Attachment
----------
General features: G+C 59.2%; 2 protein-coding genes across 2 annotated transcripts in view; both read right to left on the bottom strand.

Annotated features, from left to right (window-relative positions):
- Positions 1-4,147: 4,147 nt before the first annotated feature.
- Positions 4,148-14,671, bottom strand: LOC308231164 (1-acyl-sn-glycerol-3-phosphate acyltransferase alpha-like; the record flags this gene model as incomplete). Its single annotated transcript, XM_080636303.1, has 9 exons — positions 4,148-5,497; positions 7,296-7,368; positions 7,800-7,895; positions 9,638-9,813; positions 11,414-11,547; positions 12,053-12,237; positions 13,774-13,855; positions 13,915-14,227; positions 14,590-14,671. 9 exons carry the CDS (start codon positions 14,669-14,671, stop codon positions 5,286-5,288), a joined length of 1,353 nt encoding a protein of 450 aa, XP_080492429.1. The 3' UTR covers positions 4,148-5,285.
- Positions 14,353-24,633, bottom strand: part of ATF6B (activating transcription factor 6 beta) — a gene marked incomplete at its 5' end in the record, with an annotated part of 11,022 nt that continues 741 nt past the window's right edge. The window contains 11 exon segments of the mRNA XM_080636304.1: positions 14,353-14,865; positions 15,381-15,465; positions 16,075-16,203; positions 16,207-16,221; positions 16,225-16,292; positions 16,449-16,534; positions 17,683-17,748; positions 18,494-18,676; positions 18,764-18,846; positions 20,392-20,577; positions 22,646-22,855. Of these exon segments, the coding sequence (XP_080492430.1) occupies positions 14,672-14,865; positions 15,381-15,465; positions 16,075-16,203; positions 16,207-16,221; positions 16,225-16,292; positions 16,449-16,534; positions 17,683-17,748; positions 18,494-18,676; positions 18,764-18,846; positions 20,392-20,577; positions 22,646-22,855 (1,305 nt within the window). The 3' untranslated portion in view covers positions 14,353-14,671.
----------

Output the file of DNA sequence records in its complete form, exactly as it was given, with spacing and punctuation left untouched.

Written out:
General features: G+C 59.2%; 2 protein-coding genes across 2 annotated transcripts in view; both read right to left on the bottom strand.

Annotated features, from left to right (window-relative positions):
- Positions 1-4,147: 4,147 nt before the first annotated feature.
- Positions 4,148-14,671, bottom strand: LOC308231164 (1-acyl-sn-glycerol-3-phosphate acyltransferase alpha-like; the record flags this gene model as incomplete). Its single annotated transcript, XM_080636303.1, has 9 exons — positions 4,148-5,497; positions 7,296-7,368; positions 7,800-7,895; positions 9,638-9,813; positions 11,414-11,547; positions 12,053-12,237; positions 13,774-13,855; positions 13,915-14,227; positions 14,590-14,671. 9 exons carry the CDS (start codon positions 14,669-14,671, stop codon positions 5,286-5,288), a joined length of 1,353 nt encoding a protein of 450 aa, XP_080492429.1. The 3' UTR covers positions 4,148-5,285.
- Positions 14,353-24,633, bottom strand: part of ATF6B (activating transcription factor 6 beta) — a gene marked incomplete at its 5' end in the record, with an annotated part of 11,022 nt that continues 741 nt past the window's right edge. The window contains 11 exon segments of the mRNA XM_080636304.1: positions 14,353-14,865; positions 15,381-15,465; positions 16,075-16,203; positions 16,207-16,221; positions 16,225-16,292; positions 16,449-16,534; positions 17,683-17,748; positions 18,494-18,676; positions 18,764-18,846; positions 20,392-20,577; positions 22,646-22,855. Of these exon segments, the coding sequence (XP_080492430.1) occupies positions 14,672-14,865; positions 15,381-15,465; positions 16,075-16,203; positions 16,207-16,221; positions 16,225-16,292; positions 16,449-16,534; positions 17,683-17,748; positions 18,494-18,676; positions 18,764-18,846; positions 20,392-20,577; positions 22,646-22,855 (1,305 nt within the window). The 3' untranslated portion in view covers positions 14,353-14,671.